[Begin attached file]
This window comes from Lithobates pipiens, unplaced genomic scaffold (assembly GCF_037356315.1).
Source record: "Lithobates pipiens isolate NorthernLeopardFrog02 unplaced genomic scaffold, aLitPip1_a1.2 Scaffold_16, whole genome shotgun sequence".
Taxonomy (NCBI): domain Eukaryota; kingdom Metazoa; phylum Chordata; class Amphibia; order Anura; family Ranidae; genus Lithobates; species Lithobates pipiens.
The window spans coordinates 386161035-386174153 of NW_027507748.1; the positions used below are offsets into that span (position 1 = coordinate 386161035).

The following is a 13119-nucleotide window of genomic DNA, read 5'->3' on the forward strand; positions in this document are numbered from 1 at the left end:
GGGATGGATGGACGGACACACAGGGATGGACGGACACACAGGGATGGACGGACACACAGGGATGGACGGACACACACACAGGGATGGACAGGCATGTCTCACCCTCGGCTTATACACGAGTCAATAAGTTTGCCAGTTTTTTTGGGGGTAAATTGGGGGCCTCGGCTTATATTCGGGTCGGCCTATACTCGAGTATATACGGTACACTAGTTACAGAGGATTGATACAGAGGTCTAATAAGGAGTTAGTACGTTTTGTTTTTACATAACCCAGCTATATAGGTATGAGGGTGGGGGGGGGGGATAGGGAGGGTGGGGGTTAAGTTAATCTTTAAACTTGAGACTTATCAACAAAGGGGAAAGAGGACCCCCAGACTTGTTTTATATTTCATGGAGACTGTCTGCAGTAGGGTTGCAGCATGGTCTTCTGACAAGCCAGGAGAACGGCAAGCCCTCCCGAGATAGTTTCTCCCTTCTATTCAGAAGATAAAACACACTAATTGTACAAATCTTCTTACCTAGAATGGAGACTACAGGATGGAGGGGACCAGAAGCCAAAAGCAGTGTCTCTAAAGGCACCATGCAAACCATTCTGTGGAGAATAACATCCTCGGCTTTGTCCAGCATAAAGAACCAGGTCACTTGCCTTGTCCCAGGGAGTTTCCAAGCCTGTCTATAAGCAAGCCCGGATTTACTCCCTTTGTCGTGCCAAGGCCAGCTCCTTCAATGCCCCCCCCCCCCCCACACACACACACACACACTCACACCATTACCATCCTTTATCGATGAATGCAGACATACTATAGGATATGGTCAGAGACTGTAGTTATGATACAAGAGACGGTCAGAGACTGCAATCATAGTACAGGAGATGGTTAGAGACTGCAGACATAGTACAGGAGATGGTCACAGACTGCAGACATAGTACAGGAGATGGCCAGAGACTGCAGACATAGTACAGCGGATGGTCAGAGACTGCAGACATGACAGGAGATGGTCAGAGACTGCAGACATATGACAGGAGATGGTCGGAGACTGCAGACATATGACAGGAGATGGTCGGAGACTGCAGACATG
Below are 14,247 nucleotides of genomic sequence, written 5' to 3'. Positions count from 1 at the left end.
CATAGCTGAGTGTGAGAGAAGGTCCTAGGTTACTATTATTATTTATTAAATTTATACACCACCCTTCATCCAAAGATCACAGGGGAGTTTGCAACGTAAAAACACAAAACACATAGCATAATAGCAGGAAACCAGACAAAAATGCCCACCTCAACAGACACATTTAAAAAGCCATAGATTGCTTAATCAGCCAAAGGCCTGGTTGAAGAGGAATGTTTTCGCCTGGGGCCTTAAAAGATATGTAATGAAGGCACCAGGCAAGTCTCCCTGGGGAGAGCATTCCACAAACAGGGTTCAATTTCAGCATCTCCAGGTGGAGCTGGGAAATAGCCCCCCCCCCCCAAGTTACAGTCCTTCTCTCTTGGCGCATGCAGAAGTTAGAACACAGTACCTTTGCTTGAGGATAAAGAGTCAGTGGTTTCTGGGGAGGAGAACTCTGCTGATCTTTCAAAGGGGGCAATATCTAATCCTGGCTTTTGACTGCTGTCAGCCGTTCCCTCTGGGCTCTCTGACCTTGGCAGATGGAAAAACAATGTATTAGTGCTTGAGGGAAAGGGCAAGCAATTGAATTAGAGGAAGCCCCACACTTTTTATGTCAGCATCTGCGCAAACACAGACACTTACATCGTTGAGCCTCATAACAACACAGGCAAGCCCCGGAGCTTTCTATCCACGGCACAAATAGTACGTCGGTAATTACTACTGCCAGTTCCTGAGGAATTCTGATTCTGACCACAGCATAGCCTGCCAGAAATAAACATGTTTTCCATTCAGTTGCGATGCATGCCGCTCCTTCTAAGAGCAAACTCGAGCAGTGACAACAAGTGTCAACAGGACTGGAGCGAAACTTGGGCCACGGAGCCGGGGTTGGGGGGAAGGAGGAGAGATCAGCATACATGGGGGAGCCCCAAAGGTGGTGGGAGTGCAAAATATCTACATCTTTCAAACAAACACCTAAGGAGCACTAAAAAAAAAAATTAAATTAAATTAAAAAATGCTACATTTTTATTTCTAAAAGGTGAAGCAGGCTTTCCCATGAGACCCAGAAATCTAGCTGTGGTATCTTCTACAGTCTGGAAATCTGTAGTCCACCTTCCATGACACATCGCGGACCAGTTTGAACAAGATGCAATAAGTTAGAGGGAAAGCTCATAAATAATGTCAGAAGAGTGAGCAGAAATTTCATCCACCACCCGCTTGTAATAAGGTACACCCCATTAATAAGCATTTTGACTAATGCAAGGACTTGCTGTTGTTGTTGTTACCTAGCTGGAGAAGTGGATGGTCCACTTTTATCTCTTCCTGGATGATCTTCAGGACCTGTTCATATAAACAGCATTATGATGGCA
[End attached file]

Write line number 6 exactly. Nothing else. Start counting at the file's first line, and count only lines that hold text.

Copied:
GGGATGGATGGACGGACACACAGGGATGGACGGACACACAGGGATGGACGGACACACAGGGATGGACGGACACACACACAGGGATGGACAGGCATGTCTCACCCTCGGCTTATACACGAGTCAATAAGTTTGCCAGTTTTTTTGGGGGTAAATTGGGGGCCTCGGCTTATATTCGGGTCGGCCTATACTCGAGTATATACGGTACACTAGTTACAGAGGATTGATACAGAGGTCTAATAAGGAGTTAGTACGTTTTGTTTTTACATAACCCAGCTATATAGGTATGAGGGTGGGGGGGGGGGATAGGGAGGGTGGGGGTTAAGTTAATCTTTAAACTTGAGACTTATCAACAAAGGGGAAAGAGGACCCCCAGACTTGTTTTATATTTCATGGAGACTGTCTGCAGTAGGGTTGCAGCATGGTCTTCTGACAAGCCAGGAGAACGGCAAGCCCTCCCGAGATAGTTTCTCCCTTCTATTCAGAAGATAAAACACACTAATTGTACAAATCTTCTTACCTAGAATGGAGACTACAGGATGGAGGGGACCAGAAGCCAAAAGCAGTGTCTCTAAAGGCACCATGCAAACCATTCTGTGGAGAATAACATCCTCGGCTTTGTCCAGCATAAAGAACCAGGTCACTTGCCTTGTCCCAGGGAGTTTCCAAGCCTGTCTATAAGCAAGCCCGGATTTACTCCCTTTGTCGTGCCAAGGCCAGCTCCTTCAATGCCCCCCCCCCCCCCACACACACACACACACACTCACACCATTACCATCCTTTATCGATGAATGCAGACATACTATAGGATATGGTCAGAGACTGTAGTTATGATACAAGAGACGGTCAGAGACTGCAATCATAGTACAGGAGATGGTTAGAGACTGCAGACATAGTACAGGAGATGGTCACAGACTGCAGACATAGTACAGGAGATGGCCAGAGACTGCAGACATAGTACAGCGGATGGTCAGAGACTGCAGACATGACAGGAGATGGTCAGAGACTGCAGACATATGACAGGAGATGGTCGGAGACTGCAGACATATGACAGGAGATGGTCGGAGACTGCAGACATG